Likability Research
Learn what you can do to be much more likable

by Jeff Haden / © 2020, Mansueto Ventures, LLC. Distributed by Tribune Content Agency, LLC.


When I worked on the manufacturing shop floor, we rarely saw [plant managers].

  Except for one. He often walked through the plant. He checked out product quality. He stopped for a brief word—usually no more than a “hello.” He wasn’t outgoing. He didn’t display any of the traits typically associated with [a] “leader.” Yet we liked him.

  Where leadership is concerned, respect and authority are all-important. But likability is crucial to building and maintaining great relationships. Likability is crucial in influencing the people around you. Likability is crucial in helping people feel better about themselves.

  If those reasons aren’t sufficient: Likable people [also] tend to be more successful in sales, more able to enlist the help of others, more likely to get hired and promoted.

  Likability is a huge driver of success.

  That’s great for extroverted, outgoing or naturally gregarious people. But [what] if you tend to be uncomfortable initiating conversations, mingling with unfamiliar people and sparking new connections and friendships?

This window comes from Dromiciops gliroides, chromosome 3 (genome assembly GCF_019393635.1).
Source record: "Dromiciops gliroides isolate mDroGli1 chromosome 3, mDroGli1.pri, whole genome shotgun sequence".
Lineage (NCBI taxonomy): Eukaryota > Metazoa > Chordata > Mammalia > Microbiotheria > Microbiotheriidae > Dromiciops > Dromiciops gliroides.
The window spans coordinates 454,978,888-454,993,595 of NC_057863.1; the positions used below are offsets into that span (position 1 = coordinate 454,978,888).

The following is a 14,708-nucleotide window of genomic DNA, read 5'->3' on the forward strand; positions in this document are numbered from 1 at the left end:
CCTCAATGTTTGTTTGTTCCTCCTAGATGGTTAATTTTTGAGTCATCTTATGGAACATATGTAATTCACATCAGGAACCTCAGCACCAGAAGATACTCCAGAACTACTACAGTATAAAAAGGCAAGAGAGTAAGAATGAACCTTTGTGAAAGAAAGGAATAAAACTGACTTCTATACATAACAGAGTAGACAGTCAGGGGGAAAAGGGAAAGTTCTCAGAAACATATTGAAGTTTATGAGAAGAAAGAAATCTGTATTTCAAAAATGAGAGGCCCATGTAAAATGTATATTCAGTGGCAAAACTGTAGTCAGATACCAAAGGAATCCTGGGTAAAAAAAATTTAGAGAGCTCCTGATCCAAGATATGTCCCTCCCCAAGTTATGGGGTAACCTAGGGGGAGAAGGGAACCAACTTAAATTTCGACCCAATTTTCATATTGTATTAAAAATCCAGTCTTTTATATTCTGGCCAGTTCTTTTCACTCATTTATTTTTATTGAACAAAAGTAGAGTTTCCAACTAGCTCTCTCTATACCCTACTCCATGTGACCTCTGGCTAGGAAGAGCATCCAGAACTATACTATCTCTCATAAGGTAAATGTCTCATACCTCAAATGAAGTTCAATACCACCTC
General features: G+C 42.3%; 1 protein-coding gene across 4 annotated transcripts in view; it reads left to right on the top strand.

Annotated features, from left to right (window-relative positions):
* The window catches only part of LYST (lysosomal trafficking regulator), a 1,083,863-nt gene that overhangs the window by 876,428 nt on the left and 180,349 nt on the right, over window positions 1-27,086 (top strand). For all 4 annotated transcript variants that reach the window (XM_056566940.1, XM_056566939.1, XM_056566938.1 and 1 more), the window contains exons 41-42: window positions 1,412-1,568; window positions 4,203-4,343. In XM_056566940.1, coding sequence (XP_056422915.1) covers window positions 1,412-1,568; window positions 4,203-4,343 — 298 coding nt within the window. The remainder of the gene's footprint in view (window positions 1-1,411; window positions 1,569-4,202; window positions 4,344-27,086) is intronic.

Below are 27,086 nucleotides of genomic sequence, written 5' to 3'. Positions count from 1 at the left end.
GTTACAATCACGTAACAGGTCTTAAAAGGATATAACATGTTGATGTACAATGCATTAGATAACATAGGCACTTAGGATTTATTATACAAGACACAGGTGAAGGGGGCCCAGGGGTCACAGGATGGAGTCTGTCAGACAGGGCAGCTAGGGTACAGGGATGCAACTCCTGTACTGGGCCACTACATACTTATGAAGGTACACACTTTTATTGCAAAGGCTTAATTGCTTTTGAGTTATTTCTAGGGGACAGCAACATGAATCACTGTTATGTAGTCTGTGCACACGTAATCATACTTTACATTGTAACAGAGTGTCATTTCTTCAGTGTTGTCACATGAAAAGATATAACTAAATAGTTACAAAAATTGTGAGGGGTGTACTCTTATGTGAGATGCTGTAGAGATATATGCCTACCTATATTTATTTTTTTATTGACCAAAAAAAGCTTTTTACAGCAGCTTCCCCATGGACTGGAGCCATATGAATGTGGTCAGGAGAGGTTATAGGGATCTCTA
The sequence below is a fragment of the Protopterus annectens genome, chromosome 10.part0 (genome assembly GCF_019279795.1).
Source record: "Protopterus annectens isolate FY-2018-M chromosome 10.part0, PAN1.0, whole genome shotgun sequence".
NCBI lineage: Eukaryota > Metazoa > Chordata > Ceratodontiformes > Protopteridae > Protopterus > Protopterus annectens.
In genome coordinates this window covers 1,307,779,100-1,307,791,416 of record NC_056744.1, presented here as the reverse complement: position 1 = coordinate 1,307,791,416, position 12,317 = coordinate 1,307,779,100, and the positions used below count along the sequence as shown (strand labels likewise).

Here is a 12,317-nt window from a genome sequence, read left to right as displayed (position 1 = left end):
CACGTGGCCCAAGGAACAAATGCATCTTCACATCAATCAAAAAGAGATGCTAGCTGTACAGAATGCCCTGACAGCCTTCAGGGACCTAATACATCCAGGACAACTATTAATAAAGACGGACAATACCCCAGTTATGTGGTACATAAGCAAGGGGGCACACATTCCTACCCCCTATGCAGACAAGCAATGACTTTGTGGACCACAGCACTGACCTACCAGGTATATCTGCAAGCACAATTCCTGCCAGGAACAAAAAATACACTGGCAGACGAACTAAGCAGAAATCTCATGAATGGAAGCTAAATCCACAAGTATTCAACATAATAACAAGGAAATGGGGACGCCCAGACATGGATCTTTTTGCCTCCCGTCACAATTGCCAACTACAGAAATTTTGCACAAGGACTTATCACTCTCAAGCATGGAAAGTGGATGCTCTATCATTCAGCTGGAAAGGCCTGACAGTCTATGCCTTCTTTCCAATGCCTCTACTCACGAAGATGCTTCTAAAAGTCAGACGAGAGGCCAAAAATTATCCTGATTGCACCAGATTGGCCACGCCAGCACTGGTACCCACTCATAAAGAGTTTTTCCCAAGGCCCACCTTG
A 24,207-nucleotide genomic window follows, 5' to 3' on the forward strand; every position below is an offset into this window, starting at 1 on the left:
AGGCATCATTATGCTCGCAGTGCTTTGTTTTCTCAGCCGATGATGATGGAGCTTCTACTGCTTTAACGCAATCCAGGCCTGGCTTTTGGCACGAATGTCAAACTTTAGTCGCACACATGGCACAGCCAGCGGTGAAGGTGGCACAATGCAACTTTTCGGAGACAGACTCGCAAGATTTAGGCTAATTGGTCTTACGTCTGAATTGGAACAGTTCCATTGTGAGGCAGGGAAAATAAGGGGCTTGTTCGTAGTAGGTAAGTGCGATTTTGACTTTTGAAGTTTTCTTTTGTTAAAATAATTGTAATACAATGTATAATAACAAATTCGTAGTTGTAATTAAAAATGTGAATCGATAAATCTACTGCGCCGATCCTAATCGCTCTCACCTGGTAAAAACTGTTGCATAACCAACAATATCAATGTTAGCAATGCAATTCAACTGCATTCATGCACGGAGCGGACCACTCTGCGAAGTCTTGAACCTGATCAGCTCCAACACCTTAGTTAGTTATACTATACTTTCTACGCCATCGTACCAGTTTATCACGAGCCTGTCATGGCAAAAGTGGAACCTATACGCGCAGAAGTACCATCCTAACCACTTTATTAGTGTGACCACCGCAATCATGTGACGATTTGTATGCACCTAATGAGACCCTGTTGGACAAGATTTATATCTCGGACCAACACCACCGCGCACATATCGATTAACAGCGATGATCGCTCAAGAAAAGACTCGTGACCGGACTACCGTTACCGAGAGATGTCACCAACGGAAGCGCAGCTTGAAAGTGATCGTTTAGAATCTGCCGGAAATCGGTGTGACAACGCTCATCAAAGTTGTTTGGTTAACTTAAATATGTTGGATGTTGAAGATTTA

[Well], research shows a major factor in likability is [just] frequent, consistent presence.


The power of showing up

  In [a] 1992 University of Pittsburgh study, researchers had the same four women attend a number of different classes. Their attendance varied: In some cases, one woman might attend every class; in others, a different woman might attend only a few. What didn’t vary was their behavior. None of the women spoke in class or spoke to other students.

  At the end of the semester, students were shown pictures of the women and asked which one they liked best. Who “won”?

  Women who attended the highest number of each respondent’s classes. The women who only attended a few classes? They were seen as least likable.

  According to the researchers, “Mere exposure had weak effects on familiarity, but strong effects on attraction and similarity.” Or in non-researcher-speak: If I see you frequently, I instinctively like you more.

  That’s the power of showing up.


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